Of the 2,000 participants, 291 (14.6%) reported having one fall in the previous year, and 174 (8.7%) reported having two or more falls. Tables 1 and 2 compare the demographic, health, vision, and driving characteristics of frequent fallers with those of infrequent or nonfallers. Those defined as frequent fallers were more likely to be older and white. There were no differences according to sex, marital status, or educational attainment. There were more health problems among frequent fallers than infrequent or nonfallers with respect to number of self-reported medical conditions and hearing impairments. Frequent fallers were less likely to have cataracts and more likely to have IOLs in both eyes. Contrast sensitivity, UFOV, and TMT-B scores were poorer in frequent fallers. Frequent fallers reported driving fewer miles per year than those falling once or not at all.
|Characteristic||All Participants, N = 2,000||Frequent Faller, n = 174a||Infrequent or Nonfaller, n = 1,826||P-Value|
|Age, n (%)|
|70–79||1,433 (71.7)||113 (64.9)||1,320 (72.3)||.01|
|80–89||527 (26.4)||53 (30.5)||474 (26.0)|
|≥90||40 (2.0)||8 (4.6)||32 (1.8)|
|Age, mean ± SD||77.2 ± 5.0||78.5 ± 5.6||77.1 ± 4.9||.002|
|Sex, n (%)|
|Female||870 (43.5)||78 (44.8)||792 (43.4)||.71|
|Male||1,130 (56.5)||96 (55.2)||1,034 (56.6)|
|Race, n (%)|
|African American||360 (18.0)||17 (9.8)||343 (18.8)||.003|
|White||1,640 (82.0)||157 (90.2)||1,483 (81.2)|
|Marital status, n (%)|
|Married||1,092 (54.6)||98 (56.3)||994 (54.4)||.63|
|Not married||908 (45.4)||76 (43.7)||832 (45.6)|
|Education, n (%)b|
|<High school||632 (31.6)||58 (33.3)||574 (31.5)||.96|
|High school or GED||51 (2.6)||4 (2.3)||47 (2.6)|
|1–4 years of college||1,018 (50.9)||86 (49.4)||932 (51.1)|
|Postgraduate degree||298 (14.9)||26 (14.9)||272 (14.9)|
|Smoking status, n (%)c|
|Never||944 (47.3)||81 (46.8)||863 (47.4)||.99|
|Former||958 (48.0)||84 (48.6)||874 (48.0)|
|Current||93 (4.7)||8 (4.6)||85 (4.7)|
|Alcohol use, drinks/week, n (%)|
|0||947 (47.4)||88 (50.6)||859 (47.0)||.57|
|1–7||856 (42.8)||67 (38.5)||789 (43.2)|
|8–13||120 (6.0)||13 (7.5)||107 (5.9)|
|≥14||77 (3.9)||6 (3.5)||71 (3.9)|
|Number of medical conditions, n (%)|
|0–2||632 (31.6)||30 (17.2)||602 (33.0)||<.001|
|3–4||863 (43.2)||57 (32.8)||806 (44.1)|
|≥5||505 (25.3)||87 (50.0)||418 (22.9)|
|Eye conditions, n (%)|
|Cataract in one or both eyesd||1,090 (54.5)||79 (45.4)||1,011 (55.4)||.01|
|Glaucomad||350 (17.5)||29 (16.7)||321 (17.6)||.76|
|Diabetic retinopathy or diabetic macular edemad||64 (3.2)||8 (4.6)||56 (3.1)||.27|
|Age-related macular degenerationd||343 (17.2)||29 (16.7)||314 (17.2)||.86|
|Both eyes||725 (38.2)||86 (50.3)||639 (37.0)||.002|
|One eye||164 (8.6)||14 (8.2)||150 (8.7)|
|MMSE score, n (%)|
|>23||1,953 (97.7)||170 (97.7)||1,783 (97.7)||>.99|
|≤23||47 (2.4)||4 (2.3)||43 (2.4)|
|MMSE score, mean ± SD||28.2 ± 1.9||28.0 ± 2.0||28.2 ± 1.9||.21|
|Sleep medication use, n (%)||240 (12.0)||27 (15.5)||213 (11.7)||.14|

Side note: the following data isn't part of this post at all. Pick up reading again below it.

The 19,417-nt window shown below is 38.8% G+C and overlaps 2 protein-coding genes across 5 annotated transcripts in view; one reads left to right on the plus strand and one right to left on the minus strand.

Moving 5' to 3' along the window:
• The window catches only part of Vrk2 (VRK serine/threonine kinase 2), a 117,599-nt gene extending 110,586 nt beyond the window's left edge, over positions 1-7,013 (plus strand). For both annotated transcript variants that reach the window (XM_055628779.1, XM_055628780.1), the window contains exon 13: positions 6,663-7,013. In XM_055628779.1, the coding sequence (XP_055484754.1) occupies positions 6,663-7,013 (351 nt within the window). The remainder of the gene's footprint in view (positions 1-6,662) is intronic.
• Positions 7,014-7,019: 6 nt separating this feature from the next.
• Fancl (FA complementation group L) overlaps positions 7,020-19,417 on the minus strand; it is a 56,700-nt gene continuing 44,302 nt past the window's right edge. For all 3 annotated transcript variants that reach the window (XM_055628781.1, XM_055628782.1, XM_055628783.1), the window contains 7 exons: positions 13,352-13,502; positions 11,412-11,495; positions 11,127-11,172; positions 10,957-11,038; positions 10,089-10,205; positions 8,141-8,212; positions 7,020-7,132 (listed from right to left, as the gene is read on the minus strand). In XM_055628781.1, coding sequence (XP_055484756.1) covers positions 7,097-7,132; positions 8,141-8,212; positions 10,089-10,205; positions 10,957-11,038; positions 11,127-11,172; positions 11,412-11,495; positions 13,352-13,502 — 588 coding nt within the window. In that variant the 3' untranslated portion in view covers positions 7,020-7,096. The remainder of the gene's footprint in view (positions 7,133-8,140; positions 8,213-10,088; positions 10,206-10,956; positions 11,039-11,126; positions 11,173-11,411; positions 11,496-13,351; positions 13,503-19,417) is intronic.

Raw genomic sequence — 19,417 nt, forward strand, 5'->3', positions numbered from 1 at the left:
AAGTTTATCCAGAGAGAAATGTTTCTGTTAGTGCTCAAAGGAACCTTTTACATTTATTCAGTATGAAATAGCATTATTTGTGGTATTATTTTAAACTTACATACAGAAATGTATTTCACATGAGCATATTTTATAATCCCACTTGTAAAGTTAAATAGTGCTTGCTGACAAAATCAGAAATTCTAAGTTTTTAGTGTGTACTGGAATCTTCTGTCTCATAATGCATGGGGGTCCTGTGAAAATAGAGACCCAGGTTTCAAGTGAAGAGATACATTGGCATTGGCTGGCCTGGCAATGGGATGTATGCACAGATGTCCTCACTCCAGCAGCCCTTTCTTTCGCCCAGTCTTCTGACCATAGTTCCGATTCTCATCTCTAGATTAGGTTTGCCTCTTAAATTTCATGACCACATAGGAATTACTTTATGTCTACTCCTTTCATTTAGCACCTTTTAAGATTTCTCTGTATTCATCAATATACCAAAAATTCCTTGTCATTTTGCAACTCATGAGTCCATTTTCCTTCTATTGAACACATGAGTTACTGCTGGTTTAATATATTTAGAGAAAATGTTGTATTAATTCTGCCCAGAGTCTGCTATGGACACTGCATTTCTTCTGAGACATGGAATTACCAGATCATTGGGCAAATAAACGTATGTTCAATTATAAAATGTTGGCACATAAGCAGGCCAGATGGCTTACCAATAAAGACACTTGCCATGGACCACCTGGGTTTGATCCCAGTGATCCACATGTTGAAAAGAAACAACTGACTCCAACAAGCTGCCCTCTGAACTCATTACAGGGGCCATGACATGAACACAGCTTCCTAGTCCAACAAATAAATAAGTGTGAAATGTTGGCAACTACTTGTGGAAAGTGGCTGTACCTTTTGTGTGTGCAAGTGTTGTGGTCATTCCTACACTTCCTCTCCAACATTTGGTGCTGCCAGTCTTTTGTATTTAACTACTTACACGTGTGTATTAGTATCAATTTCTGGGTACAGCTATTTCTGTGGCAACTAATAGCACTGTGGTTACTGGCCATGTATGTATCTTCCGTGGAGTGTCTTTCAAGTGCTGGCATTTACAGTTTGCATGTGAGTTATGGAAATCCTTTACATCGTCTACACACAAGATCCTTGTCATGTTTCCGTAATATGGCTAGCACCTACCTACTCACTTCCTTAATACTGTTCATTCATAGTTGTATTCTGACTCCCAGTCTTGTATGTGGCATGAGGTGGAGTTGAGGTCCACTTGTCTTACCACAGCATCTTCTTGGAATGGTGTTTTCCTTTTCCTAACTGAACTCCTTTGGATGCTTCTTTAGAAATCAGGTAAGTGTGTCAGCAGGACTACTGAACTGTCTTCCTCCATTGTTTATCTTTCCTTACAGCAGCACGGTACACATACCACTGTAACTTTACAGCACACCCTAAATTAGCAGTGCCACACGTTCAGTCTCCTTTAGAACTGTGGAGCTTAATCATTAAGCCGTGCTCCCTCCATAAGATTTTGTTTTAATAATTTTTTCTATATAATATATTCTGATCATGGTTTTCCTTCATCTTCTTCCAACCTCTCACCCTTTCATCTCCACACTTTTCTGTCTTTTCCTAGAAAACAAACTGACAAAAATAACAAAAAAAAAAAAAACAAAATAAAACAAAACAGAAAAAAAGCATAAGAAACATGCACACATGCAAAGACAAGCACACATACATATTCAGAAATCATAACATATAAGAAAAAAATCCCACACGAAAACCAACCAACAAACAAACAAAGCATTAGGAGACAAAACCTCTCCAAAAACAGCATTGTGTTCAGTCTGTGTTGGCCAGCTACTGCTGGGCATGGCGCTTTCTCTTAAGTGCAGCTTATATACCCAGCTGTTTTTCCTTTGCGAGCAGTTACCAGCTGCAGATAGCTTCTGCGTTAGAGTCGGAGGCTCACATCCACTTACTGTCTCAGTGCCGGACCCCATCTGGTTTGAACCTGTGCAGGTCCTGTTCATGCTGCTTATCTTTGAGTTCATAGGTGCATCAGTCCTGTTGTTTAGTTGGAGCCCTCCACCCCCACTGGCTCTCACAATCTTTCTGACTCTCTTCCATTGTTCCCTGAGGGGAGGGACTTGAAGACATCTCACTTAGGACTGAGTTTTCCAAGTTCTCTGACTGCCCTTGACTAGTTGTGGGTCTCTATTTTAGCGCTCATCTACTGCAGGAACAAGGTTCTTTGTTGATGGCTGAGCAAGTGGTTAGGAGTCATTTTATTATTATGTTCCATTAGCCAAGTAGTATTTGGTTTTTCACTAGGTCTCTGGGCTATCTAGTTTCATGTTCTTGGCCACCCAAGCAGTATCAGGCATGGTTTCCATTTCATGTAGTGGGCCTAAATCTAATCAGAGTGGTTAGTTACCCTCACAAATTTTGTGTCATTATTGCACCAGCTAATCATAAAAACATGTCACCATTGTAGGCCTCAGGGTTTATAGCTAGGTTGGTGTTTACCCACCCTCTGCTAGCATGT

|Hearing impairment, n (%)||650 (32.5)||73 (42.0)||577 (31.6)||.005|
|Number of falls, n (%)|
|0||1,535 (76.8)||—||1,535 (84.1)||<.001|
|1||291 (14.6)||—||291 (15.9)|
|2||93 (4.7)||93 (53.5)||—|
|3||35 (1.8)||35 (20.1)||—|
|4||18 (0.9)||18 (10.3)||—|
|≥5||28 (1.4)||28 (16.1)||—|
|Characteristic||All Participants, N = 2,000||Frequent Faller, n = 174a||Infrequent or Nonfaller, n = 1,826||P-Value|
|Visual acuity, log of the minimum angle of resolution OUb|
|>0.3, n (%)||161 (8.1)||15 (8.6)||146 (8.0)||.78|
|≤0.3, n (%)||1,837 (91.9)||159 (91.4)||1,678 (92.0)|
|Mean ± SD||0.05 ± 0.14||0.07 ± 0.15||0.05 ± 0.4||.22|
|Contrast sensitivity, OUc|
|≥1.5, n (%)||1,867 (93.4)||154 (88.5)||1,713 (93.9)||.007|
|<1.5, n (%)||132 (6.6)||20 (11.5)||112 (6.1)|
|Mean ± SD||1.67 ± 0.13||1.64 ± 0.13||1.68 ± 0.13||<.001|
|Useful Field of View subtest 2, msc|
|<150, n (%)||1,125 (56.3)||77 (44.3)||1,048 (57.4)||.002|
|150–350, n (%)||653 (32.7)||68 (39.1)||585 (32.1)|
|>350, n (%)||221 (11.1)||29 (16.7)||192 (10.5)|
|Mean ± SD||163.4 ± 135.9||206.9 ± 151.5||159.3 ± 133.6||<.001|
|Trail-Making Test Part B, minutesd|
|<2.47, n (%)||1,229 (61.6)||92 (53.2)||1,137 (62.4)||.02|
|≥2.47, n (%)||766 (38.4)||81 (46.8)||685 (37.6)|
|Mean ± SD||2.6 ± 1.4||2.8 ± 1.6||2.5 ± 1.4||.02|
|Motor-free visual perception|
|11, n (%)||606 (30.3)||52 (29.9)||554 (30.3)||.87|
|8–10, n (%)||1,094 (54.7)||98 (56.3)||996 (54.5)|
|<8, n (%)||300 (15.0)||24 (13.8)||276 (15.1)|
|Mean ± SD||9.3 ± 1.7||9.4 ± 1.6||9.3 ± 1.7||.53|
|Mileage per year|
|<7,300, n (%)||966 (49.9)||94 (56.3)||872 (49.3)||.04|
|7,300–10,999, n (%)||422 (21.8)||40 (24.0)||382 (21.6)|
|≥11,000, n (%)||549 (28.3)||33 (19.8)||516 (29.2)|
|Mean ± SD||9,527.7 ± 9,420.2||8,059.2 ± 5,893.6||9,667.6 ± 9,679.0||.002|
|Number of MVCs past 1 year|
|0, n (%)||1,920 (96.0)||164 (94.3)||1,756 (96.2)||.29|
|1, n (%)||79 (4.0)||10 (5.7)||69 (3.8)|
|2, n (%)||1 (0.1)||0 (0.0)||1 (0.1)|
|Mean ± SD||0.0 ± 0.2||0.1 ± 0.2||0.0 ± 0.2||.31|
|Number of at-fault MVCs past 1 year|
|0, n (%)||1,959 (98.0)||167 (96.0)||1,792 (98.1)||.08|
|1, n (%)||41 (2.1)||7 (4.0)||34 (1.9)|
|Mean ± SD||0.0 ± 0.1||0.0 ± 0.2||0.0 ± 0.1||.16|
Table 3 presents the association between frequent falls and MVC involvement. Overall, a history of frequent falling was associated with a nonsignificant 53% greater odds of MVC involvement in the prior year (95% CI = 0.77–3.02). After adjusting for annual mileage and the potentially confounding effects of age, number of medical conditions, cataracts, IOLs, hearing impairment, contrast sensitivity, UFOV, and TMT-B, the association with any MVC involvement did not meaningfully change (OR = 1.55, 95% CI = 0.76–3.18). For at-fault MVCs, the association was stronger (OR = 2.21, 95% CI = 0.97–5.06). After adjusting for annual mileage and potential confounders, frequent falling was associated with twice the odds of at-fault MVC (OR = 2.03, 95% CI = 0.84–4.90).